A SKILLS CRISIS in the UK nuclear industry is jeopardising operating safety, experts said this week.
The shortage of trained engineers entering the nuclear industry is also threatening to exclude the UK from multi-billion pound business opportunities in decommissioning and possible newbuild nuclear projects.
Professor of energy conversion at Newcastle University Ian Fells this week told NCE that the industry's ageing professional profile and virtually non-existent graduate training programme was a recipe for future problems.
'The vast majority of people in the industry are past middle age,' said Fells. He warned that the nuclear industry's nose-diving public image meant few engineering students regarded it as a career option. Recent revelations about safety standards and working conditions at BNFL's Sellafield plant have aggravated the situation.
Fells said there were not enough people with even a basic understanding of issues relevant to working in the industry. He added: 'If reprocessing is abandoned there is even less impetus for graduates to go into it.'
This view was backed by another prominent industry source who told NCE: 'I believe the industry may not be able to shut itself down in an emergency, let alone carry on operating safely.'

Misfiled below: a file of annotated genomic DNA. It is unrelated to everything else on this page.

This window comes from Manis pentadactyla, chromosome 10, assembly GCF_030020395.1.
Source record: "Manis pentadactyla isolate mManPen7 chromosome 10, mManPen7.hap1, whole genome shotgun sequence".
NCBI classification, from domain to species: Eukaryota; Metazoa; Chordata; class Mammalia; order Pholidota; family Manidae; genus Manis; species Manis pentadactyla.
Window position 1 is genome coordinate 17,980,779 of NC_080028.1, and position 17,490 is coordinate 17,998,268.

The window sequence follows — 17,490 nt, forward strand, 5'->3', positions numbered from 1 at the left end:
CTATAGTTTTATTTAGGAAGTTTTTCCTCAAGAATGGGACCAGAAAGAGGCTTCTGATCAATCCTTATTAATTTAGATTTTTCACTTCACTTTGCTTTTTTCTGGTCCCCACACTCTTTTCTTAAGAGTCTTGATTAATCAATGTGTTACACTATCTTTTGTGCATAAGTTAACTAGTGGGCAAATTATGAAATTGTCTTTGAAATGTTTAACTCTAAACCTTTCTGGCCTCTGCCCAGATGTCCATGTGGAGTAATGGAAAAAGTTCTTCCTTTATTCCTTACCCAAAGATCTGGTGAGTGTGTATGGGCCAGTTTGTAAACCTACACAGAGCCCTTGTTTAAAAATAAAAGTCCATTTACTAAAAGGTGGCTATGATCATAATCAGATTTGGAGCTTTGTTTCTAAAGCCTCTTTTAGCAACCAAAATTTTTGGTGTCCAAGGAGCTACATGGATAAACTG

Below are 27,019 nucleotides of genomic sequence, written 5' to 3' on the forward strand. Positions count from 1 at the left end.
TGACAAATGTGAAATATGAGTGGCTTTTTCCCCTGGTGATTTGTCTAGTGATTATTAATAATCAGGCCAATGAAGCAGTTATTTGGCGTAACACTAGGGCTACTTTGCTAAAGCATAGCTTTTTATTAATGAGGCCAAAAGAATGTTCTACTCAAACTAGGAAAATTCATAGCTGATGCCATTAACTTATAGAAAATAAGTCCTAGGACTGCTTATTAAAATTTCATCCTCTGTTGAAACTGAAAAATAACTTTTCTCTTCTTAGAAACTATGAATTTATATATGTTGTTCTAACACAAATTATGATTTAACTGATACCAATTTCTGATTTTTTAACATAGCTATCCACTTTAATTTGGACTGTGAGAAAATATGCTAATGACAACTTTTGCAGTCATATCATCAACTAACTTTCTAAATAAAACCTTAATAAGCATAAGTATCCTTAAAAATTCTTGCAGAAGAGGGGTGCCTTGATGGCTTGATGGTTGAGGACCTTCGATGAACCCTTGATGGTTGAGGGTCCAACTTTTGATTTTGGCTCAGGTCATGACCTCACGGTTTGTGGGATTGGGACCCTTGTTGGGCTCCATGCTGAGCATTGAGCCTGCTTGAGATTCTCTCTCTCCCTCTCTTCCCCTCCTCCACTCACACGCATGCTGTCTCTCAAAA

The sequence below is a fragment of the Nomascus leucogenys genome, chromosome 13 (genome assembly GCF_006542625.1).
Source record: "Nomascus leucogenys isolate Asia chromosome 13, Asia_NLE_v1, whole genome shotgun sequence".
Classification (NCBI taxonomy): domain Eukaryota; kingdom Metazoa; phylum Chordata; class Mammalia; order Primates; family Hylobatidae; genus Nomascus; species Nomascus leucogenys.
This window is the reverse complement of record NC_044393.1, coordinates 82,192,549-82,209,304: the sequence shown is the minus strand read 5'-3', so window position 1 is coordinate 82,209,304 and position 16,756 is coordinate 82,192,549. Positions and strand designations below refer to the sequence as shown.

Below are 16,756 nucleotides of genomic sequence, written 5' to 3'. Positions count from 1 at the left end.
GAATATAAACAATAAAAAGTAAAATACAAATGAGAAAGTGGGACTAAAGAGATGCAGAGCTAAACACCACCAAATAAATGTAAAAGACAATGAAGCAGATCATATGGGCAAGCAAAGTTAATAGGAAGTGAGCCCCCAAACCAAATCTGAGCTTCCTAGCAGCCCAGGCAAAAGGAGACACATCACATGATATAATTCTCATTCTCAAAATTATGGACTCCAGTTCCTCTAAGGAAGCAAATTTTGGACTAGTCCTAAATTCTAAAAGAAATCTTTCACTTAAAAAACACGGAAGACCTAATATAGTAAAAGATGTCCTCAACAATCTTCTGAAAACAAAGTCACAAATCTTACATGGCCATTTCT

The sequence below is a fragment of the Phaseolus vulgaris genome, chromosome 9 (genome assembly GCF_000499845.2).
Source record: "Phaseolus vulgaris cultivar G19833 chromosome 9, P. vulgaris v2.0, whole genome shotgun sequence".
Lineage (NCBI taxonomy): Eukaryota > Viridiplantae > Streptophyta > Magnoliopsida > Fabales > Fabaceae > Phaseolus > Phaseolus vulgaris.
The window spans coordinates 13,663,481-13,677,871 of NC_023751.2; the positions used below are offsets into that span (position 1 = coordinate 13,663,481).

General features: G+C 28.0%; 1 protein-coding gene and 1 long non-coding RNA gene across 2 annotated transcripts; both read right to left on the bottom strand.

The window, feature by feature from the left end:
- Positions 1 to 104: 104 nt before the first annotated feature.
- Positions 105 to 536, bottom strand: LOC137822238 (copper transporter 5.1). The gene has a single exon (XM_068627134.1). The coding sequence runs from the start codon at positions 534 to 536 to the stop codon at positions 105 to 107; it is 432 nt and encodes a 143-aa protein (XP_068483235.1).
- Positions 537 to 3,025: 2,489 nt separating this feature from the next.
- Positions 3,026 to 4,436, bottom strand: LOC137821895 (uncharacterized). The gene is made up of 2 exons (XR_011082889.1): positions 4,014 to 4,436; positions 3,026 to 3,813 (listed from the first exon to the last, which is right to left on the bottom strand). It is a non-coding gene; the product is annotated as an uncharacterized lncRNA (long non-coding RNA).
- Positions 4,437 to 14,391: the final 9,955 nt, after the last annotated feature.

Many engineers working in the nuclear industry are drawn from other fields of engineering including civil, chemical, electrical and mechanical. But there is increasing concern in the industry that UK universities admission body UCAS now lists no undergraduate nuclear engineering courses. In 1994 two were offered. Most postgraduate courses are industry sponsored but academics told NCE that places are hard to fill.
Bath University nuclear materials group manager Gareth Neighbour said he thought the skills issue would become crippling in less than a decade. 'The nuclear industry has skills internally, but I give it only ten years before they run out,' he commented.
Experience of building and running reactors is vital when it comes to decommissioning or upgrading reactors, Neighbour stated. 'There will be a time when the UK has to build new, and we won't have the people to do it.'
Gibb director Bob Irving stressed that high levels of technical competence are needed by the nuclear industry to take on future workload. But he said firms working in the nuclear field were having to take on the training themselves.
The ageing profile of engineers working in the nuclear industry overseas also means that skills will be hard to import if home grown supplies dry up. The European director of French energy firm Cogema, Jean-Francois Poupard, said he was also becoming increasingly concerned about the level of recruitment.
A spokesman for BNFL agreed there was concern that skills necessary for building nuclear reactors were fast disappearing. However, he claimed expertise in decommissioning was growing as more work came on line in the UK and around the world.